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Sequential composition of voting rules in multi-issue domains

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  • Lang, Jrme
  • Xia, Lirong
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    Abstract

    In many real-world group decision making problems, the set of alternatives is a Cartesian product of finite value domains for each of a given set of variables (or issues). Dealing with such domains leads to the following well-known dilemma: either ask the voters to vote separately on each issue, which may lead to the so-called multiple election paradoxes as soon as voters' preferences are not separable; or allow voters to express their full preferences on the set of all combinations of values, which is practically impossible as soon as the number of issues and/or the size of the domains are more than a few units. We try to reconciliate both views and find a middle way, by relaxing the extremely demanding separability restriction into this much more reasonable one: there exists a linear order on the set of issues such that for each voter, every issue is preferentially independent of given . This leads us to define a family of sequential voting rules, defined as the sequential composition of local voting rules. These rules relate to the setting of conditional preference networks (CP-nets) recently developed in the Artificial Intelligence literature. Lastly, we study in detail how these sequential rules inherit, or do not inherit, the properties of their local components.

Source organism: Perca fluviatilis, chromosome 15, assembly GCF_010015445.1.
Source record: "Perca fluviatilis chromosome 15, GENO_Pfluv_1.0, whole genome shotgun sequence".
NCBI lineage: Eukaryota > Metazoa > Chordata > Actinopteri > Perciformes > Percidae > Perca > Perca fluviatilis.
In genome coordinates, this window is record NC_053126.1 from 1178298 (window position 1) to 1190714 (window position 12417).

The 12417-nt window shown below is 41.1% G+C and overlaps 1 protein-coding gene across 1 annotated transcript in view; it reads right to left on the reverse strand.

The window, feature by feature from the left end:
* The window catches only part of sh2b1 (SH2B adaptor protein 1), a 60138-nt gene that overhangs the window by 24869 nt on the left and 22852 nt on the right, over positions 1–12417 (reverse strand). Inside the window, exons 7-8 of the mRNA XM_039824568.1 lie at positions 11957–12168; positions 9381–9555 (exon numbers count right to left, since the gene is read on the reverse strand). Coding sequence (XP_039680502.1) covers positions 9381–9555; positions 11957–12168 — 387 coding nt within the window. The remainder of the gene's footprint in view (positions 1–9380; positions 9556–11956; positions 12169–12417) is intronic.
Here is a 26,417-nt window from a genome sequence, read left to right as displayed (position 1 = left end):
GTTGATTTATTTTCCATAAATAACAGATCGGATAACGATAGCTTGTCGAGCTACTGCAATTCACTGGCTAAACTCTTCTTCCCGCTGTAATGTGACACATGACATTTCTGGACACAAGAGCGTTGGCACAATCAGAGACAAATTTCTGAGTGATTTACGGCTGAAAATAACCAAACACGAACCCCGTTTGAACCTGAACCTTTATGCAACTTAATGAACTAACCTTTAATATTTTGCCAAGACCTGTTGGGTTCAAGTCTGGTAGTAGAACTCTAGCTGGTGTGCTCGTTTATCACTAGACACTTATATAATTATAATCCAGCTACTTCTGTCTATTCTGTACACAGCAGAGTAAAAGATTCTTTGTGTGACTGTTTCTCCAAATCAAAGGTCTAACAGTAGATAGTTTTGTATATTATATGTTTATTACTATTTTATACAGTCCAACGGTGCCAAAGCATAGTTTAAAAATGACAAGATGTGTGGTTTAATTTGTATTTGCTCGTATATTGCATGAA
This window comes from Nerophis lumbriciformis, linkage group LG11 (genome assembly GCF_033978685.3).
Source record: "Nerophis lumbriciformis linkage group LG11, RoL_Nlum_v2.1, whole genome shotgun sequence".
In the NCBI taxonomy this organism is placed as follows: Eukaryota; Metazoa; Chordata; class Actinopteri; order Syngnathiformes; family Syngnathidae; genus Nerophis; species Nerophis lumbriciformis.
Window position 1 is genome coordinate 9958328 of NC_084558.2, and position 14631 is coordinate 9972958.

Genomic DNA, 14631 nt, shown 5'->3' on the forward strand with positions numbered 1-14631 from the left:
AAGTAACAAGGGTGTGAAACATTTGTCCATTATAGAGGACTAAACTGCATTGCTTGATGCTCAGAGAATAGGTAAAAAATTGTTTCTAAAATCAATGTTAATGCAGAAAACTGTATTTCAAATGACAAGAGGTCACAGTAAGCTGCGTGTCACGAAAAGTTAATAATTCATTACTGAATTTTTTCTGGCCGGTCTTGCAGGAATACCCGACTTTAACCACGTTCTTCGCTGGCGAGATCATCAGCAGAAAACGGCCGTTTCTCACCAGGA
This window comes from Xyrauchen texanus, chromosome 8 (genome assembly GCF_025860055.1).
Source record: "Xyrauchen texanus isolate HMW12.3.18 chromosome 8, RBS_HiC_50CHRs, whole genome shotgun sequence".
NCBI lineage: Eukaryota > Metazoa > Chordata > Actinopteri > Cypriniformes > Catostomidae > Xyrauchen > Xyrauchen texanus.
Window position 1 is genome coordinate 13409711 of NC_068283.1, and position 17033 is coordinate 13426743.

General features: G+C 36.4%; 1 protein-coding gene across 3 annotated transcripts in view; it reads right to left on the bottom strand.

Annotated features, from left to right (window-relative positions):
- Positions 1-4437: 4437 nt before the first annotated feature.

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    Bibliographic Info

    Article provided by Elsevier in its journal Mathematical Social Sciences.

    Volume (Year): 57 (2009)
    Issue (Month): 3 (May)
    Pages: 304-324

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    Handle: RePEc:eee:matsoc:v:57:y:2009:i:3:p:304-324

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    Web page: http://www.elsevier.com/locate/inca/505565

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    Keywords: Voting Multiple elections Preferential independence CP-networks;

    References

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    1. Plott, Charles R & Levine, Michael E, 1978. "A Model of Agenda Influence on Committee Decisions," American Economic Review, American Economic Association, vol. 68(1), pages 146-60, March.
    2. İpek Özkal-Sanver & M. Sanver, 2006. "Ensuring Pareto Optimality by Referendum Voting," Social Choice and Welfare, Springer, vol. 27(1), pages 211-219, August.
    3. Michel Le Breton & Arunava Sen, 1999. "Separable Preferences, Strategyproofness, and Decomposability," Econometrica, Econometric Society, vol. 67(3), pages 605-628, May.
    4. Bradley, W. James & Hodge, Jonathan K. & Kilgour, D. Marc, 2005. "Separable discrete preferences," Mathematical Social Sciences, Elsevier, vol. 49(3), pages 335-353, May.
    5. Steven J. Brams & William S. Zwicker & D. Marc Kilgour, 1998. "The paradox of multiple elections," Social Choice and Welfare, Springer, vol. 15(2), pages 211-236.
    6. Hodge, Jonathan K. & TerHaar, Micah, 2008. "Classifying interdependence in multidimensional binary preferences," Mathematical Social Sciences, Elsevier, vol. 55(2), pages 190-204, March.
    7. Gilbert Laffond & Jean Lainé & Jean-François Laslier, 1996. "Composition-consistent tournament solutions and social choice functions," Social Choice and Welfare, Springer, vol. 13(1), pages 75-93, January.
    8. Marco Scarsini, 1998. "A strong paradox of multiple elections," Social Choice and Welfare, Springer, vol. 15(2), pages 237-238.
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